View details for DOI 10.1002/cam4.4792
View details for Web of Science ID 000810267400001
View details for PubMedID 35698451
Meatal stenosis following three types of circumcision with frenular artery preservation (FAP), the Plastibell device (PD), and frenular artery ligation (FAL): a long-term follow-up
IRISH JOURNAL OF MEDICAL SCIENCE
Despite the simplicity of male circumcision, complications occur frequently. Post-circumcision meatal stenosis is a concerning complication that might require several interventions.This study aims to evaluate the incidence of meatal stenosis in long-term follow-up, following three common circumcision methods: frenular artery preservation, frenular ligation, and the Plastibell device.This study is the continuation of the previous randomized clinical trial, the preliminary abstract of which has been accepted in the annual meeting of the American Urological Association in 2011. However, in this paper, we only included the patients with results of long-term follow-up. Patients were followed for a median of 11 years (range, 7-17). Follow-ups were recorded by evaluation of meatus and signs and symptoms of meatal stenosis.Two hundred six boys (80 neonates and 126 non-neonates) at the time of procedure were included in this study. The circumcision was conducted on 23.3% (48/206) of boys with the Plastibell device (PD) and 39.3% (81/206) of cases with frenular artery preservation (FAP) and 37.4% (77/206) of cases with frenular artery ligation (FAL). Meatal stenosis presented in 13 children during follow-up. Considering the three methods of circumcision, a significant difference in the incidence of meatal stenosis among the types of circumcisions was observed (6.3% in PD and 1.2% in FAP, 11.7% in FAL, P = 0.026).The present study revealed that the technique preserving the frenular artery is associated with a significantly lower incidence of meatal stenosis. Hence, the FAP is the recommended technique for circumcision as compared to two other methods.
View details for DOI 10.1007/s11845-022-03040-8
View details for Web of Science ID 000805732300003
View details for PubMedID 35657540
The global burden of cancer attributable to risk factors, 2010-19: a systematic analysis for the Global Burden of Disease Study 2019.
Lancet (London, England)
2022; 400 (10352): 563-591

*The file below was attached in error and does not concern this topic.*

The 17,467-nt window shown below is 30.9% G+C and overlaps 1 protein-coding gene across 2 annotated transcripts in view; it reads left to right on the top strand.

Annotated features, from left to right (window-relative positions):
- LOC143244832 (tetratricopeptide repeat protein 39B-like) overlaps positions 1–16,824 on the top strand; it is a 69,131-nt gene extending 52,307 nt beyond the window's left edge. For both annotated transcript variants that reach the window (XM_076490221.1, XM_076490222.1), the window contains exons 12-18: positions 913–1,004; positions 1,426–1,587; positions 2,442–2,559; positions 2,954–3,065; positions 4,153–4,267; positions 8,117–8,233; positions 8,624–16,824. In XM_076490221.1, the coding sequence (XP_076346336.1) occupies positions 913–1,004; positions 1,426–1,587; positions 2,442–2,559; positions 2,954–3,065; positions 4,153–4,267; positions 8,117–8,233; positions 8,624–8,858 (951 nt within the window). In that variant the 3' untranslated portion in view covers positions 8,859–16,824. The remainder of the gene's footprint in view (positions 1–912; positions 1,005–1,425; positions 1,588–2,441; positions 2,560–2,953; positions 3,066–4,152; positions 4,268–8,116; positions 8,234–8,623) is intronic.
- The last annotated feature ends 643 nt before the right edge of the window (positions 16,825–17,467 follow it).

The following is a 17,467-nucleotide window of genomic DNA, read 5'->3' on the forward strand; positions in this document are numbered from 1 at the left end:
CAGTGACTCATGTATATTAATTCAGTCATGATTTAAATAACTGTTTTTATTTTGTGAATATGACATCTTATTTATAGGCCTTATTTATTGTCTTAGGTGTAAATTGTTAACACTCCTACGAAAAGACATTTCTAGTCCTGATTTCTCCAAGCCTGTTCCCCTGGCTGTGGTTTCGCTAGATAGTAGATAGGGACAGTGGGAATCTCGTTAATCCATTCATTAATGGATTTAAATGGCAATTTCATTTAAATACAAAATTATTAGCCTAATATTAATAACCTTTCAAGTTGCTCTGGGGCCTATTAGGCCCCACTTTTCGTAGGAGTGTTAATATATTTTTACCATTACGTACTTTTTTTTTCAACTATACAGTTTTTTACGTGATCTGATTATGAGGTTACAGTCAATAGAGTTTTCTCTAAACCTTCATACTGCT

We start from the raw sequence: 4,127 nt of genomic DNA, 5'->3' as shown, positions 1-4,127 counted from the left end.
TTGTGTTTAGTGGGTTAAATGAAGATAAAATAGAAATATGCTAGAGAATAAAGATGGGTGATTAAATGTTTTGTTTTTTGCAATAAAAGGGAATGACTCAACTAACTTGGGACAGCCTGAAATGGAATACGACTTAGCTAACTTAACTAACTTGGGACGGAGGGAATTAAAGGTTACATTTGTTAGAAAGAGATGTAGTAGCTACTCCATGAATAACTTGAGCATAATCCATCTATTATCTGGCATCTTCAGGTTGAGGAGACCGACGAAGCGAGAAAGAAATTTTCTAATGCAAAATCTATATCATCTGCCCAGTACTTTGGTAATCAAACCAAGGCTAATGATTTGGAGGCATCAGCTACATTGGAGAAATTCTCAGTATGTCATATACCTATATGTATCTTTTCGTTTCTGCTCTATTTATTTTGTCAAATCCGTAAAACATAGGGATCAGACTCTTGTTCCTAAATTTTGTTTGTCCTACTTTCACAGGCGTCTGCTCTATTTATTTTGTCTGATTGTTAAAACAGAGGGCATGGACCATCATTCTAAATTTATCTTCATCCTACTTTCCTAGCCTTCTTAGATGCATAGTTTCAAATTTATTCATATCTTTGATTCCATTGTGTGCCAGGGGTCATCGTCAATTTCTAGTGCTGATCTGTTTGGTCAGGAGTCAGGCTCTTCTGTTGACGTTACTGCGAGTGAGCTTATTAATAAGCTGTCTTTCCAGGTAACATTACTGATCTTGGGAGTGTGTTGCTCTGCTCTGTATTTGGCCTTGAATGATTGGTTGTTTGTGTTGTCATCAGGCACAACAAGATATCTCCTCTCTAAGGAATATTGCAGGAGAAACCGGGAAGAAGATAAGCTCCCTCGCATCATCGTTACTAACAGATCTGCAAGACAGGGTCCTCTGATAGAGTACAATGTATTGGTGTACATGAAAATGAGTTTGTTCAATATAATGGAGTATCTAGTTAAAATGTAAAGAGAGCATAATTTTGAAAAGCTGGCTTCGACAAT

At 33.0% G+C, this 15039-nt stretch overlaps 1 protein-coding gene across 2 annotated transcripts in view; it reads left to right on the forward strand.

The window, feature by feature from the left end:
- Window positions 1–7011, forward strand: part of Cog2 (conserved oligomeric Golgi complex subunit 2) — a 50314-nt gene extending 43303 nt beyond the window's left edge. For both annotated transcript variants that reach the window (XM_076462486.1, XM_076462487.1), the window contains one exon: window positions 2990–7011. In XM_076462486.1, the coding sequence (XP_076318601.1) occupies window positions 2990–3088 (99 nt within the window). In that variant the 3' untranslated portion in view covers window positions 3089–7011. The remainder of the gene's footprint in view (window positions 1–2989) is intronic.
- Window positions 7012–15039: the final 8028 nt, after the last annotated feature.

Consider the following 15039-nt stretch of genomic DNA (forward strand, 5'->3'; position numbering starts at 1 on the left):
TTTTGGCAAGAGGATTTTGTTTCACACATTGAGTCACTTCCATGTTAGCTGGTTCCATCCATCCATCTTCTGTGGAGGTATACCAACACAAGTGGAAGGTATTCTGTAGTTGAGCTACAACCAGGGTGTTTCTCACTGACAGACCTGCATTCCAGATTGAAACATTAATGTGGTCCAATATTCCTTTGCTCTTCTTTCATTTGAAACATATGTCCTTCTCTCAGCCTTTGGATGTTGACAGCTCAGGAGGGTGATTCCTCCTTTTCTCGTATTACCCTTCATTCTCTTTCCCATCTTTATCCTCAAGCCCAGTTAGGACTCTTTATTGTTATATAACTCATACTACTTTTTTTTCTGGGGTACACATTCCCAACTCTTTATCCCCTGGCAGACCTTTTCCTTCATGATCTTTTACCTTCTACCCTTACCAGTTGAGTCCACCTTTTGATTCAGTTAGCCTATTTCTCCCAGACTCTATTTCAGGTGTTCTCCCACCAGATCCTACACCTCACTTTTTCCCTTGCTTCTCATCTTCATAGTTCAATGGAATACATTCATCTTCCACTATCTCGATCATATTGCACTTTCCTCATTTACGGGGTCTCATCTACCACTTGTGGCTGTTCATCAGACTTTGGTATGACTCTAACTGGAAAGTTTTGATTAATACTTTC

BACKGROUND: Understanding the magnitude of cancer burden attributable to potentially modifiable risk factors is crucial for development of effective prevention and mitigation strategies. We analysed results from the Global Burden of Diseases, Injuries, and Risk Factors Study (GBD) 2019 to inform cancer control planning efforts globally.METHODS: The GBD 2019 comparative risk assessment framework was used to estimate cancer burden attributable to behavioural, environmental and occupational, and metabolic risk factors. A total of 82 risk-outcome pairs were included on the basis of the World Cancer Research Fund criteria. Estimated cancer deaths and disability-adjusted life-years (DALYs) in 2019 and change in these measures between 2010 and 2019 are presented.FINDINGS: Globally, in 2019, the risk factors included in this analysis accounted for 4·45 million (95% uncertainty interval 4·01-4·94) deaths and 105 million (95·0-116) DALYs for both sexes combined, representing 44·4% (41·3-48·4) of all cancer deaths and 42·0% (39·1-45·6) of all DALYs. There were 2·88 million (2·60-3·18) risk-attributable cancer deaths in males (50·6% [47·8-54·1] of all male cancer deaths) and 1·58 million (1·36-1·84) risk-attributable cancer deaths in females (36·3% [32·5-41·3] of all female cancer deaths). The leading risk factors at the most detailed level globally for risk-attributable cancer deaths and DALYs in 2019 for both sexes combined were smoking, followed by alcohol use and high BMI. Risk-attributable cancer burden varied by world region and Socio-demographic Index (SDI), with smoking, unsafe sex, and alcohol use being the three leading risk factors for risk-attributable cancer DALYs in low SDI locations in 2019, whereas DALYs in high SDI locations mirrored the top three global risk factor rankings. From 2010 to 2019, global risk-attributable cancer deaths increased by 20·4% (12·6-28·4) and DALYs by 16·8% (8·8-25·0), with the greatest percentage increase in metabolic risks (34·7% [27·9-42·8] and 33·3% [25·8-42·0]).INTERPRETATION: The leading risk factors contributing to global cancer burden in 2019 were behavioural, whereas metabolic risk factors saw the largest increases between 2010 and 2019. Reducing exposure to these modifiable risk factors would decrease cancer mortality and DALY rates worldwide, and policies should be tailored appropriately to local cancer risk factor burden.FUNDING: Bill & Melinda Gates Foundation.
View details for DOI 10.1016/S0140-6736(22)01438-6
View details for PubMedID 35988567
Findings of Abdominal Imaging in Patients with COVID-19 Part 1: Hollow Organs
Middle East Journal of Digestive Diseaes
View details for DOI 10.34172/mejdd.2022.284